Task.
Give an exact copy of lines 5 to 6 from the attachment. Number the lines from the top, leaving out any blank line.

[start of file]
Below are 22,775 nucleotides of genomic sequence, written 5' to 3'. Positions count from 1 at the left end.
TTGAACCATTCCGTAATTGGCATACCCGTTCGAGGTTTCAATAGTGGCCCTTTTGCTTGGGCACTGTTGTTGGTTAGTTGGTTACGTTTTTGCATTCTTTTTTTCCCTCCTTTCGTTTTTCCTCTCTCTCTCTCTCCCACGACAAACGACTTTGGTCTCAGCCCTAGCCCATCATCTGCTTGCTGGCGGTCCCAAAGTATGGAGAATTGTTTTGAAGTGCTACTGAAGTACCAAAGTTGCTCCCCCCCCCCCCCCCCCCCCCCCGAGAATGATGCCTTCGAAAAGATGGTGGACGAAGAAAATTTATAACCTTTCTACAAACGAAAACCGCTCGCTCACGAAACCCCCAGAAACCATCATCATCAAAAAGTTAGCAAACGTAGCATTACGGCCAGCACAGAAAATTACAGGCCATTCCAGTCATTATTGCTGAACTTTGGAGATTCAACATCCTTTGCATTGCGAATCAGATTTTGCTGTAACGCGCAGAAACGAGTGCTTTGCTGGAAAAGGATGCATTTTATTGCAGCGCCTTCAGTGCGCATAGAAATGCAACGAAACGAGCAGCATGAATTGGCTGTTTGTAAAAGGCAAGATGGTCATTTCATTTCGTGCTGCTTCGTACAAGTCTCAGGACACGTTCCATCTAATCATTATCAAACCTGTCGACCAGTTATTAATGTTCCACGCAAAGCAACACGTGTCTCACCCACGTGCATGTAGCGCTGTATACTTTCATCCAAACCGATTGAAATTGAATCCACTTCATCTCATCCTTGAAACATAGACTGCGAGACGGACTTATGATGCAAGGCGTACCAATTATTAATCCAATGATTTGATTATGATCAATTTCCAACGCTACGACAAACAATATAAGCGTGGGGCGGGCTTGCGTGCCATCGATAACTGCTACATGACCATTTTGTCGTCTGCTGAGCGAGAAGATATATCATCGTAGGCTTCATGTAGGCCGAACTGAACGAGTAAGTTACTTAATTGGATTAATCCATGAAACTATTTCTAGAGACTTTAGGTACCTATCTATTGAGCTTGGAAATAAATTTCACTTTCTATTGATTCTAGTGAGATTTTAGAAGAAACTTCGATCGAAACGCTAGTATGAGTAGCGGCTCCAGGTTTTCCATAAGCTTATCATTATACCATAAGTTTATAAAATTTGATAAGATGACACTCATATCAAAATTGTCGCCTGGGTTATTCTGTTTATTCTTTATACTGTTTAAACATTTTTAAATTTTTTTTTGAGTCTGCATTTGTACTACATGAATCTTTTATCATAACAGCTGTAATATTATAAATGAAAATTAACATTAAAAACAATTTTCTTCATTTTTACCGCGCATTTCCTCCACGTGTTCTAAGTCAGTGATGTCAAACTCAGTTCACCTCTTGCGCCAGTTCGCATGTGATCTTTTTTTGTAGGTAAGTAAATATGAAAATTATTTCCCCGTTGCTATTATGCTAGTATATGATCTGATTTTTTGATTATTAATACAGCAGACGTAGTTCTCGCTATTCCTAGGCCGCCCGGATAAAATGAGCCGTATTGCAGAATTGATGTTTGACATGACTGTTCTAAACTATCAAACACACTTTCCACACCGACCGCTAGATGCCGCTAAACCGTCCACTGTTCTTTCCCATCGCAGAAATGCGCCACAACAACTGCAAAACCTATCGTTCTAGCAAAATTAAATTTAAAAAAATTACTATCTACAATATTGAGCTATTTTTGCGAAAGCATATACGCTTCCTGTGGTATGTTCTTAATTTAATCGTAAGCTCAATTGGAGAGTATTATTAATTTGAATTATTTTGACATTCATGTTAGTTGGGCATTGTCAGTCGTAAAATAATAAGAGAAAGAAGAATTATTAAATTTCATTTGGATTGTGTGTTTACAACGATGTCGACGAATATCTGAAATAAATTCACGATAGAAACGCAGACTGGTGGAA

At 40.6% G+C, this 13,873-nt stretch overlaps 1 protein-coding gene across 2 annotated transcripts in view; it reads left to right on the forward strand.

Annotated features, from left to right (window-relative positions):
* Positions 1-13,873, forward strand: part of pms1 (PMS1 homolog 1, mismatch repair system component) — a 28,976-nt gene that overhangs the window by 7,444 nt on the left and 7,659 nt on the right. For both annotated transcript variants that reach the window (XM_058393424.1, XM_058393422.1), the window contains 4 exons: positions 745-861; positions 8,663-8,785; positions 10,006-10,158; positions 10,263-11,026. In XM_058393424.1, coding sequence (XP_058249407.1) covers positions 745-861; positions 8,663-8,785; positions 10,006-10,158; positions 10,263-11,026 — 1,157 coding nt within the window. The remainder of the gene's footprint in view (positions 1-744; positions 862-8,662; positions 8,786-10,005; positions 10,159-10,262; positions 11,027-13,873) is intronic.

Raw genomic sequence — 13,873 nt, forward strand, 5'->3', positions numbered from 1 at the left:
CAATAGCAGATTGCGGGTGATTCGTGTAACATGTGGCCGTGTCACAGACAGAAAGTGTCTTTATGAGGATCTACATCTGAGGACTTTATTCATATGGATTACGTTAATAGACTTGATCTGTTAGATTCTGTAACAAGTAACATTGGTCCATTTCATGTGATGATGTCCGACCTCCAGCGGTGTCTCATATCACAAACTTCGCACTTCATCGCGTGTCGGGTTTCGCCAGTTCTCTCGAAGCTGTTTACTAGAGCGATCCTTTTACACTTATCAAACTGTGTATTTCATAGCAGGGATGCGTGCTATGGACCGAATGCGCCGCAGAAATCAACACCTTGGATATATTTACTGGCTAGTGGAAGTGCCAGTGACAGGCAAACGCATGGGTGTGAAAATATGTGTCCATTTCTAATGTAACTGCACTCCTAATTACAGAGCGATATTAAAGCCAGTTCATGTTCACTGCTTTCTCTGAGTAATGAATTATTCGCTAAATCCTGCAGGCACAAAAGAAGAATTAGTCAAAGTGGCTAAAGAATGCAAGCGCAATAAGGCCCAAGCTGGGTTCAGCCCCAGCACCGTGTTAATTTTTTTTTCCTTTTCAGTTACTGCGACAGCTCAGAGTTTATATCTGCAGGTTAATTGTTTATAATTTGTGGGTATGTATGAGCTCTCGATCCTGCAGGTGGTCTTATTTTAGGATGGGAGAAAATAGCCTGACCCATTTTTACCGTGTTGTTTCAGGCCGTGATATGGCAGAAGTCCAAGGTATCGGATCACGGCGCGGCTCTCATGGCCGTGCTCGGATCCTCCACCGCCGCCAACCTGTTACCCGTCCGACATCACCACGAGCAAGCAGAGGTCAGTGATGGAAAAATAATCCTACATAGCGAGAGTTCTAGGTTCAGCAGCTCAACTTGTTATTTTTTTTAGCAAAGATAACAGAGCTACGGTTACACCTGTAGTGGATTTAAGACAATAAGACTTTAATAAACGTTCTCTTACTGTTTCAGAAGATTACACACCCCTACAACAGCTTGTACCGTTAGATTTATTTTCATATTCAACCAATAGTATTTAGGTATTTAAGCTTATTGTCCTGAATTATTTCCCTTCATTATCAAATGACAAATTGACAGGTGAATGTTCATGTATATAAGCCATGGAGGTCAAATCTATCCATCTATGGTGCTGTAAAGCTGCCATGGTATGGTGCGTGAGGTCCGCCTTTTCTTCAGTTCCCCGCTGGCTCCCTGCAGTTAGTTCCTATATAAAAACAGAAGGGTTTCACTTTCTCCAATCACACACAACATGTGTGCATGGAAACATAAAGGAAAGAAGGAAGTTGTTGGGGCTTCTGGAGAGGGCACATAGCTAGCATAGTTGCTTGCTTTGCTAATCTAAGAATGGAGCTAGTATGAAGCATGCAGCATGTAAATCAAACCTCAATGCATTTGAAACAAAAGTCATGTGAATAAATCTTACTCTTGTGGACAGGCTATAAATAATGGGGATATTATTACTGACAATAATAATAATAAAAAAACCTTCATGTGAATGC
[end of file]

* Positions 1-13,873, forward strand: part of pms1 (PMS1 homolog 1, mismatch repair system component) — a 28,976-nt gene that overhangs the window by 7,444 nt on the left and 7,659 nt on the right. For both annotated transcript variants that reach the window (XM_058393424.1, XM_058393422.1), the window contains 4 exons: positions 745-861; positions 8,663-8,785; positions 10,006-10,158; positions 10,263-11,026. In XM_058393424.1, coding sequence (XP_058249407.1) covers positions 745-861; positions 8,663-8,785; positions 10,006-10,158; positions 10,263-11,026 — 1,157 coding nt within the window. The remainder of the gene's footprint in view (positions 1-744; positions 862-8,662; positions 8,786-10,005; positions 10,159-10,262; positions 11,027-13,873) is intronic.

Raw genomic sequence — 13,873 nt, forward strand, 5'->3', positions numbered from 1 at the left: